University of Minnesota




Mr. Shi Tao v. China, Working Group on Arbitrary Detention, Opinion No. 27/2006, U.N. Doc. A/HRC/4/40/Add.1 at 98 (2006).


 

OPINION No. 27/2006 (CHINA)

Communication: addressed to the Government on 20 October 2005.

Concerning: Mr. Shi Tao.

The State is not a party to the International Covenant on Civil and Political Rights.

1. (Same text as paragraph 1 of Opinion No. 38/2005.)

2. The Working Group conveys its appreciation to the Government of China for having forwarded the requested information.

3. (Same text as paragraph 3 of Opinion No. 38/2005.)

4. In the light of the allegations made, the Working Group welcomes the cooperation of the Government. The Working Group believes that it is in a position to render an Opinion on the facts and circumstances of the cases, in the context of the allegations made and the response of the Government thereto.

5. The source informs that Mr. Shi Tao, born on 25 July 1968, of Chinese nationality, is a journalist for the daily Dangdai Shang Bao (Contemporary Business Newspaper), a resident of Taiyuan, Shanxi Province, and he is currently held in detention at the Chishan Prison, Yuanjiang Municipality, Hunan Province.

6. According to the information received, Mr. Shi Tao was arrested on 23 November 2004 in the street near his residence at Jun An Li Small District in Taiyuan City, Shanxi Province, by unidentified agents of the State Security Bureau of Changsha Municipality (Hunan Province) without an arrest warrant. The same day, the police searched his house without a warrant and took away his personal computer and some written material from his apartment. His family was not notified of his arrest. On 25 November 2004, a detention order was issued by the Changsha Municipal State Security Bureau and Shi Tao was officially detained at the Detention Centre of the Hunan State Security Bureau on suspicion of “providing State secret illegally to [agents] outside the borders”. On 14 December 2004, he was formally arrested on suspicion of the above-mentioned offence after the approval of the Changsha Municipal People’s Procurator’s Office.

7. The source reports that on 11 March 2005, the Changsha Municipal Intermediate People’s Court, Hunan province, tried Shi Tao in secret. It is alleged that the main defence lawyer for the defendant was barred from attending the trial because government authorities had suspended his licence, citing un-related reasons. On 27 April 2005 the court delivered its verdict and sentenced Shi Tao to 10 years in jail followed by two years of deprivation of political rights for the crime of “providing State secret illegally to [agents] outside the borders.” The source states that the offence was sending articles to overseas Internet publications, in which he talked about an internal communication the authorities had sent to his newspaper, warning journalists of the dangers of social instability and possible incidents on the occasion of the 15th anniversary of the Tiananmen Square events. During the first trial, State Security officials reportedly confirmed that the message was “top secret”. The prosecutor insisted that sending articles abroad for publication via the Internet was a crime punishable by imprisonment. Shi Tao admitted that he had sent the articles but contested that the articles had contained anything “top secret” in nature and stated that he had no intention to endanger State security. The Changsha Municipal Intermediate Court reportedly admitted the evidence provided by the State Security Bureau, which used records of email correspondence provided by Yahoo, without allowing the defendant and his lawyers to challenge the legality of such evidence and the methods used to obtain these.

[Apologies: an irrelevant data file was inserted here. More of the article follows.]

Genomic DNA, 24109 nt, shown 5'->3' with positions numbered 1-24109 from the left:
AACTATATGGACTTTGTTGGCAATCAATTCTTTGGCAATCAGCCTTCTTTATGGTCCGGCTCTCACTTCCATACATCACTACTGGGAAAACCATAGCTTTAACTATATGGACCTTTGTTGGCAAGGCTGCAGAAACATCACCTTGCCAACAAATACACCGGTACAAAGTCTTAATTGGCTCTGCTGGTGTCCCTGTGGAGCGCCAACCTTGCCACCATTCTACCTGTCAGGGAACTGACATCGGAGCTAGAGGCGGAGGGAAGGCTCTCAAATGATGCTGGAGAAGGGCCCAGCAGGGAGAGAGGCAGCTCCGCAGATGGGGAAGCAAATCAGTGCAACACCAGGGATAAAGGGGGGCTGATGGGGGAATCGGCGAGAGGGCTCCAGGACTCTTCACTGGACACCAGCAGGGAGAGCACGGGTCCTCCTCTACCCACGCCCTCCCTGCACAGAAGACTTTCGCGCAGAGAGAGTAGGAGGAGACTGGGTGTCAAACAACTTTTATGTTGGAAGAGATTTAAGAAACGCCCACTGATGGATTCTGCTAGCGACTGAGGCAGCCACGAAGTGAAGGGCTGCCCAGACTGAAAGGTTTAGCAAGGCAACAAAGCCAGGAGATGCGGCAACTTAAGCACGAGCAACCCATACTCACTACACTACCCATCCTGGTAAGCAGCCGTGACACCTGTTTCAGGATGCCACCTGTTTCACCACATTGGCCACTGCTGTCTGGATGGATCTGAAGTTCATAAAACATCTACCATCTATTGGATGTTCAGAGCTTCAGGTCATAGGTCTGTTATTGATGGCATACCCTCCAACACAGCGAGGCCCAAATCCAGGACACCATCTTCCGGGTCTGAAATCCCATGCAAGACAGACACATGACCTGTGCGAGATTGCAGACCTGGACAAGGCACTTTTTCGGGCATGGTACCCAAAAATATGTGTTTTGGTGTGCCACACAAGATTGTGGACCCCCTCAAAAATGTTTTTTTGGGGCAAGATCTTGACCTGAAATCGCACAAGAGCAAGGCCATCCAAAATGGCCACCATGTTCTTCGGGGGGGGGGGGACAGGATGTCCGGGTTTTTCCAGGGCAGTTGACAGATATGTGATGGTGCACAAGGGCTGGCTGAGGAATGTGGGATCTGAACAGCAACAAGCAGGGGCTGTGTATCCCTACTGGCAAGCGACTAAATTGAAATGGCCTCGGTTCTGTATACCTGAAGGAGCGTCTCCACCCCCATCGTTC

8. The source further reports that Shi Tao filed an appeal to the Hunan Provincial Higher People’s Court on 4 May 2005, in which he reportedly presented his own defence arguments for innocence. Shi Tao’s defence lawyer for the second trial, Mo Shaoping, submitted to the Provincial Higher Court his defence arguments for Shi Tao’s innocence on 9 June 2005. But the Provincial Higher Court presented to the lawyer its verdict, which is considered final by Chinese law, of turning down the appeal and upholding the lower court’s verdict because it had been delivered at a closed-door review panel convened by the Higher Court on 2 June 2005, which the defence lawyer had not been informed of nor asked to attend while the defendant, who was present, was not asked to present his self-defence. The 10-year jail sentence was upheld on the same basis of such “evidence” by the Hunan Provincial Higher Court. Shi Tao’s lawyer for the second trial argued that his actions had in no way endangered State security, but he was not given a chance to present these arguments before the Higher Court.